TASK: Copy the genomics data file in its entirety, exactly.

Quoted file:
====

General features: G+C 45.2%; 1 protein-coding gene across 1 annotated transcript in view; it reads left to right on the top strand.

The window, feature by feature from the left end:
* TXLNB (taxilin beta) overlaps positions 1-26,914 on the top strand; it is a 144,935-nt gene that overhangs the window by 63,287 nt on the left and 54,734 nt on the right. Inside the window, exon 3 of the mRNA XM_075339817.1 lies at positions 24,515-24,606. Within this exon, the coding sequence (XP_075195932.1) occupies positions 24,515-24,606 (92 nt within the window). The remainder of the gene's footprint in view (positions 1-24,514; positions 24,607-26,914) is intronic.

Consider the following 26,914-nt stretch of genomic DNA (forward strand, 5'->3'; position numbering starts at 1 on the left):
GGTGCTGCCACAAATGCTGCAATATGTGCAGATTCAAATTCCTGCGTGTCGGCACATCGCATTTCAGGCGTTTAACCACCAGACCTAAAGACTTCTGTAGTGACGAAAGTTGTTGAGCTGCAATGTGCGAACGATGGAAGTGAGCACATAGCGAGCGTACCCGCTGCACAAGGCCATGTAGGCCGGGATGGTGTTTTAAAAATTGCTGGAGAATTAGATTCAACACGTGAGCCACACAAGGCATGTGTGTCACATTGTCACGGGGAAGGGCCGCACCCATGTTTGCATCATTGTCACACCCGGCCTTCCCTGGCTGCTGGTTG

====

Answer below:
General features: G+C 45.2%; 1 protein-coding gene across 1 annotated transcript in view; it reads left to right on the top strand.

The window, feature by feature from the left end:
* TXLNB (taxilin beta) overlaps positions 1-26,914 on the top strand; it is a 144,935-nt gene that overhangs the window by 63,287 nt on the left and 54,734 nt on the right. Inside the window, exon 3 of the mRNA XM_075339817.1 lies at positions 24,515-24,606. Within this exon, the coding sequence (XP_075195932.1) occupies positions 24,515-24,606 (92 nt within the window). The remainder of the gene's footprint in view (positions 1-24,514; positions 24,607-26,914) is intronic.

Consider the following 26,914-nt stretch of genomic DNA (forward strand, 5'->3'; position numbering starts at 1 on the left):
GGTGCTGCCACAAATGCTGCAATATGTGCAGATTCAAATTCCTGCGTGTCGGCACATCGCATTTCAGGCGTTTAACCACCAGACCTAAAGACTTCTGTAGTGACGAAAGTTGTTGAGCTGCAATGTGCGAACGATGGAAGTGAGCACATAGCGAGCGTACCCGCTGCACAAGGCCATGTAGGCCGGGATGGTGTTTTAAAAATTGCTGGAGAATTAGATTCAACACGTGAGCCACACAAGGCATGTGTGTCACATTGTCACGGGGAAGGGCCGCACCCATGTTTGCATCATTGTCACACCCGGCCTTCCCTGGCTGCTGGTTG